Amy Binns’s excellent book, Hidden Wyndham, depicts the author as a shy, withdrawn and deeply private man. There are no shocking details to be excavated from the past, there is no scandal, no secret life, although a tinge of sadness hung around him. At first he had to deal with the effects of being born into a dysfunctional middle-class family, his mother a distant if loving presence, his father a ne’er-do-well lawyer who sponged constantly off his wife’s wealthy parents. As a young man Wyndham began a tentative writing career in the American pulp magazines, which was interrupted when the second world war began. After war service he returned to his writing and became unexpectedly a major publishing phenomenon.

When his first books were successful he became known to other science fiction writers in London, including Arthur C Clarke (then much less celebrated), William F Temple and John Christopher. Wyndham regularly attended their monthly meetings at the White Hart and Globe pubs, but they seem to have learned little or nothing about his life. Later he collaborated with them to launch the magazine New Worlds SF as a commercial venture, but he retained his privacy. He lived somewhere in London, but they had no idea where. When he signed the official papers as Chairman of the new company, his address was revealed to be at a members’ club they had never heard of. ‘Wyndham’ was a kind of pseudonym – his real name turned out to be John Wyndham Parkes Lucas Beynon Harris.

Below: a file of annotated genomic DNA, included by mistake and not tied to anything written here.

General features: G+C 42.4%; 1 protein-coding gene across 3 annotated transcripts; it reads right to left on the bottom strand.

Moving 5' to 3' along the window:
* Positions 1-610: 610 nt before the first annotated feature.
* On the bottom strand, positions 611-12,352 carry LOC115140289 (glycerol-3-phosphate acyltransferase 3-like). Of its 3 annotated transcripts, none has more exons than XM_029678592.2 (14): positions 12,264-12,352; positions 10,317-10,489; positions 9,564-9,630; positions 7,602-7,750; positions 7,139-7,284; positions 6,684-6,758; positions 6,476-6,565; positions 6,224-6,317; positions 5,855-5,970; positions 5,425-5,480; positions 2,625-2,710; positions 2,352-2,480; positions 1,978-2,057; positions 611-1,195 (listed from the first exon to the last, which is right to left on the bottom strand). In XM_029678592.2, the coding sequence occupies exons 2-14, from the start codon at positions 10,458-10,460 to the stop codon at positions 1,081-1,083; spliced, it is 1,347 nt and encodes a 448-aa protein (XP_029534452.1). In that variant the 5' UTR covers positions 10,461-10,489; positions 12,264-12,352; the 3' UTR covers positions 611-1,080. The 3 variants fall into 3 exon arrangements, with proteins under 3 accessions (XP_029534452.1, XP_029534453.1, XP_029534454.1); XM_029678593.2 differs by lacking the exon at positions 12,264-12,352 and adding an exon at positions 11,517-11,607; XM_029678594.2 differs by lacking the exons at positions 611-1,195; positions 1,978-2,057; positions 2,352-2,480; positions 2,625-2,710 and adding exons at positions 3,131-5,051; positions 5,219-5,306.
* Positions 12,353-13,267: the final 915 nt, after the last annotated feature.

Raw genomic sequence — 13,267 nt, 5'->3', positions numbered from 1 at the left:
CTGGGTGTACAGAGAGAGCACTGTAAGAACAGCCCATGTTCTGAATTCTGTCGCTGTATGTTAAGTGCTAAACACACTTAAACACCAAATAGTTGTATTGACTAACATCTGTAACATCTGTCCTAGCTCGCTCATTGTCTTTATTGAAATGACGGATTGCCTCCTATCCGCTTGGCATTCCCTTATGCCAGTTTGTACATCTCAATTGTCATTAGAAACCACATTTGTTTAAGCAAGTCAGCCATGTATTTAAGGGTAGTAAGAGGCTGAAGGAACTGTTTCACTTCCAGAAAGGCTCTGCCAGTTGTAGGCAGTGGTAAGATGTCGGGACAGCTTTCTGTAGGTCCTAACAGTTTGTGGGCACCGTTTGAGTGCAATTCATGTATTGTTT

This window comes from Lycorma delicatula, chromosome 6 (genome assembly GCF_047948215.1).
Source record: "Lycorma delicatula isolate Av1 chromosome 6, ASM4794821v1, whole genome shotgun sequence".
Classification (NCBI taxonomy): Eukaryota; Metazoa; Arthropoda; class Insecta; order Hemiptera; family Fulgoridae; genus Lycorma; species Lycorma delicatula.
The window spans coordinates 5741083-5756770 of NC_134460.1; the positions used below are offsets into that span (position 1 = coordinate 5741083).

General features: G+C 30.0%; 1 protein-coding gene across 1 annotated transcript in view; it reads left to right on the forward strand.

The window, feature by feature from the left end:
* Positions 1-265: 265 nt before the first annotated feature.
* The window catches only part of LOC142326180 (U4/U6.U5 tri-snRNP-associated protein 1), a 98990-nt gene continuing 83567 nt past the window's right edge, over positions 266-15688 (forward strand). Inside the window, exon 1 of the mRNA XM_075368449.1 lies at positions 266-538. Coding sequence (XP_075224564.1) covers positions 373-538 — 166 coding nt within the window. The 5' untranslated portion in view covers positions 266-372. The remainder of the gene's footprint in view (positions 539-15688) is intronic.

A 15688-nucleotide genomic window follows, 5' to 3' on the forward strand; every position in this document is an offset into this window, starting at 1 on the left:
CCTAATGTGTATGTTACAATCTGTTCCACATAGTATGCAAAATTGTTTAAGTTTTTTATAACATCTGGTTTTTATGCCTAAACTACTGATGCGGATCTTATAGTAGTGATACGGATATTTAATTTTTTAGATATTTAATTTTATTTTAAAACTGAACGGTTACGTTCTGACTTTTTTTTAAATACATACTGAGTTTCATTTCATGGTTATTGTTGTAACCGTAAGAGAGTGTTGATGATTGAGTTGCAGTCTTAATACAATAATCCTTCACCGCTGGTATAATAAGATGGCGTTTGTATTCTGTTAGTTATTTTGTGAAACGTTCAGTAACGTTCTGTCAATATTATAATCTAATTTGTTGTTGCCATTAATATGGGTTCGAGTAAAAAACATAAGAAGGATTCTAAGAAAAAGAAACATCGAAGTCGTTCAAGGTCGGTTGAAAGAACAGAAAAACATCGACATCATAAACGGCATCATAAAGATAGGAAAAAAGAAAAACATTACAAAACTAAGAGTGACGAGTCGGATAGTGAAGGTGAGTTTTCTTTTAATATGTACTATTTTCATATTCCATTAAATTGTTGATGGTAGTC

When in 1963 he announced that he had married a friend called Grace Wilson, with whom he had been close for more than two decades, the other writers were astonished: he had always seemed isolated, self-sufficient, closed off, a classic bachelor of choice. In fact, as we discover from the archive of his hundreds of letters written to Grace (many of them sent while he was serving in the Army after D-Day), theirs was a loving, intimate and trusting relationship. For most of that time they chose to present as just friends: they rented adjacent rooms in London’s Penn Club, a strictly run private club established by Quakers which would not condone extra-marital relationships. Because marriage, or even more the admission of an affair, would in those days have had a drastic impact on Grace’s professional career (she was a senior teacher at a girls’ school, and for years the main breadwinner of the two of them), they decided to stay unwed. John Wyndham himself was content not to formalize their relationship until late in life. Once married, he and Grace stayed happily together until Wyndham died. He was at ease for the rest of his life, and the books brought him substantial financial security.